This is Not a Drill – Communications Planning in a Time of Pandemic – Part 2

PandemicShot Yesterday on May 5, my colleague Christina Pearson – a senior vice president with my employer Fleishman-Hillard and I were joined by Kim Elliott from the Trust for America's Health (TFAH) and together held a Webinar – This is Not a Drill – Communications Planning in a Time of Pandemic.   Christina is the former Deputy Secretary for Public Affairs at Health and Human Services. 

In 2006, Fleishman-Hillard was joined by TFAH in staging a forum for businesses on communications planning in a time of pandemic.  Now, three years later, a great deal has changed, particularly with respect to communications – particularly considering digital communications. 

The Webinar had a great turnout, but for those who missed it, Fleishman-Hillard has made available the recording of This is Not a Drill.  Note, however, if you do not have the most recent version of Microsoft Windows Media Player.  

Every single government agency as well as companies and non-profits need to be digitally literate and competent in a time of pandemic.  That is the point I raise in the Webinar.  

The CDC  has exhibited a good deal of savvy in employing digital media during the crisis – providing updates on Twitter and on its YouTube channel (though there is some confusion as the CDC created a special channel for flu called cdcflu and has only put one video on it – favoring instead its other channel CDCStreamingHealth.  They have also created widgets.  And they are active on Twitter.   The CDC has done a good job, and can do an even better one.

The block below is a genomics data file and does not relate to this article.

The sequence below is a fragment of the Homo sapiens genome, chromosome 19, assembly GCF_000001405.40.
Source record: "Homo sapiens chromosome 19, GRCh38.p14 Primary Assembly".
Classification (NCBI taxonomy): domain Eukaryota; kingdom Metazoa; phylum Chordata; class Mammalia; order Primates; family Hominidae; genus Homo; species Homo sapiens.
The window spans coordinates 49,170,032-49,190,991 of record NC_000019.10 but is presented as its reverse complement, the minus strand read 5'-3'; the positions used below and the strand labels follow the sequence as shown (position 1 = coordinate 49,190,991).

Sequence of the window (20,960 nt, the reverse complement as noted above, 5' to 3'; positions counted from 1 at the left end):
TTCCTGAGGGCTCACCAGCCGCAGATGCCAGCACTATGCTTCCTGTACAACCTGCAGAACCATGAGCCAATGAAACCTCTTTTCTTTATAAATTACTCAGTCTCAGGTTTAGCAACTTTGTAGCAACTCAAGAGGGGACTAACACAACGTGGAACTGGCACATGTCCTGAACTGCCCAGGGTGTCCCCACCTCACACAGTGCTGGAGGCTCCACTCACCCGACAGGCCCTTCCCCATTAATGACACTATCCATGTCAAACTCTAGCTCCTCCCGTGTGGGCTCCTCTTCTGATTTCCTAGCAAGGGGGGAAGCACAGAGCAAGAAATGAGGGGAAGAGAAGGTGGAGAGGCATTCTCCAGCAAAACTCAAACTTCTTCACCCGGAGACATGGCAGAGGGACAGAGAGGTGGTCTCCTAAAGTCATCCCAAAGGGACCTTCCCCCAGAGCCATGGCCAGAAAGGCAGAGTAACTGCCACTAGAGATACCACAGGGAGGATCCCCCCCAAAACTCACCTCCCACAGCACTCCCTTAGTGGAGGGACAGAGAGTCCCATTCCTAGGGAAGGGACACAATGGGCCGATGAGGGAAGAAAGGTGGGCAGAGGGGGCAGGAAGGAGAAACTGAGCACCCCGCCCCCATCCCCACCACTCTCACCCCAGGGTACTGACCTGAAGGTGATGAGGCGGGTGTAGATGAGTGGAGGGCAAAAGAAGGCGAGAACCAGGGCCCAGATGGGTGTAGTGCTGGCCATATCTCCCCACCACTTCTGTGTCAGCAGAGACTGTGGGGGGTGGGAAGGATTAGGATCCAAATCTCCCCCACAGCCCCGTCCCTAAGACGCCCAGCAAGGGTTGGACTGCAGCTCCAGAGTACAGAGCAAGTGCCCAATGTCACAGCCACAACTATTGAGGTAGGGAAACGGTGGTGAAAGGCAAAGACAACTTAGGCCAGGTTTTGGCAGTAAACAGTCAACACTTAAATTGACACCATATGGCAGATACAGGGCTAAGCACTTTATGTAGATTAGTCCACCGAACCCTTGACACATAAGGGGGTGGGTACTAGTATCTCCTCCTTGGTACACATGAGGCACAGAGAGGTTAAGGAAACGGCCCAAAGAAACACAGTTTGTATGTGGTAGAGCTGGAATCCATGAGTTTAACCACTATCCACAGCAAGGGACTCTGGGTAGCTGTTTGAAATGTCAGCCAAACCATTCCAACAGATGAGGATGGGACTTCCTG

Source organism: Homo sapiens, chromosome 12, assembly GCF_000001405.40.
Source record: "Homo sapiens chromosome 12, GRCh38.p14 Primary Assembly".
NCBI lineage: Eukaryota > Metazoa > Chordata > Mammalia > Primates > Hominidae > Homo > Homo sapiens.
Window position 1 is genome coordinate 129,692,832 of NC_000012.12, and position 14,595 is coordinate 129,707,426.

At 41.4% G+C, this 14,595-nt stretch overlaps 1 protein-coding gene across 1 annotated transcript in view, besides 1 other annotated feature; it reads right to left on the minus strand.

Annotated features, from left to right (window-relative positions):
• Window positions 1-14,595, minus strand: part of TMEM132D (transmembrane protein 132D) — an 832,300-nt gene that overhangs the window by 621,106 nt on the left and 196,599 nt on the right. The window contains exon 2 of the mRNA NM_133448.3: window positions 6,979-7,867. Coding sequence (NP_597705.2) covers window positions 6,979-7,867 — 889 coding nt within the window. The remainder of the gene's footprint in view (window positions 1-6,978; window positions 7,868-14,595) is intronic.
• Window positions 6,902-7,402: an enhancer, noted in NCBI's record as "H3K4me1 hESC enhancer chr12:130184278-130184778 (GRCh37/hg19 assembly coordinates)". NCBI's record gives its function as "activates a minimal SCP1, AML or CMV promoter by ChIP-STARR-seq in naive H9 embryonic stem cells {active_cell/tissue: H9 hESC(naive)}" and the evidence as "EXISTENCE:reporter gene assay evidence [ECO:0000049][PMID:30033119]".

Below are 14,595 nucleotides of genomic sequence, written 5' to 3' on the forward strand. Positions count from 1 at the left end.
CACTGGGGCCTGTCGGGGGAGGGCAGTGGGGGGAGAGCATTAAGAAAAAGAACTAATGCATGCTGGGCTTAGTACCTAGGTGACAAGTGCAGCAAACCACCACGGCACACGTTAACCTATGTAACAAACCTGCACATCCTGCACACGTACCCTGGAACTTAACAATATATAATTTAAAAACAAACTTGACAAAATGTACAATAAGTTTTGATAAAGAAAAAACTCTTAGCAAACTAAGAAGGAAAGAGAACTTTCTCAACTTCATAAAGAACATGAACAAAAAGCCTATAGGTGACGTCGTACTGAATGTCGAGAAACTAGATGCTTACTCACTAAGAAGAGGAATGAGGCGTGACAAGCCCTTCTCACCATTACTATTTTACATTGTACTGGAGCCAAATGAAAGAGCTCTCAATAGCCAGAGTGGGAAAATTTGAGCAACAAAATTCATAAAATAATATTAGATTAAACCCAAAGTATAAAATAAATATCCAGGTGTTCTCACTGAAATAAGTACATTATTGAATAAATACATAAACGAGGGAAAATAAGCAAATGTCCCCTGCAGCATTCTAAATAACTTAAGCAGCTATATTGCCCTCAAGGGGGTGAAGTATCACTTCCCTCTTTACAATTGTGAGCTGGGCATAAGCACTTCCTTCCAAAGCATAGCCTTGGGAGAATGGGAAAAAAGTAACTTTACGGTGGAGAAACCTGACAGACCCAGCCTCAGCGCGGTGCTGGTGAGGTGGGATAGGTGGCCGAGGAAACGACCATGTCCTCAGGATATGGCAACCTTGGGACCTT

The FDA is not nearly as sophisticated in terms of digital.  They did create a great widget for the peanut recall.  Their only Twitter account is for food recalls.  And their YouTube channels are all confusing and unorganized.  They have a long way to go.   FDA also needs to clarify its position on pharmaceutical company employment of digital in a way that makes the med/reg departments of pharma feel that it is safe in using these tools even in pandemic planning.  The way it is now, FDA's actions have only brought confusion.  That is one thing on a marketing front, it is entirely another when public health is at stake.  Pharmaceutical companies are going to have to communicate with their stakeholders – i.e. patients and doctors – in a time of pandemic crisis during extreme social distancing, but the unwarranted position taken by FDA with the issuance of the infamous 14 letters has made that all but impossible.  Since then, they have refused to clarify their position, justify it, or invite public input into policy.  

Enjoy the Webinar.  

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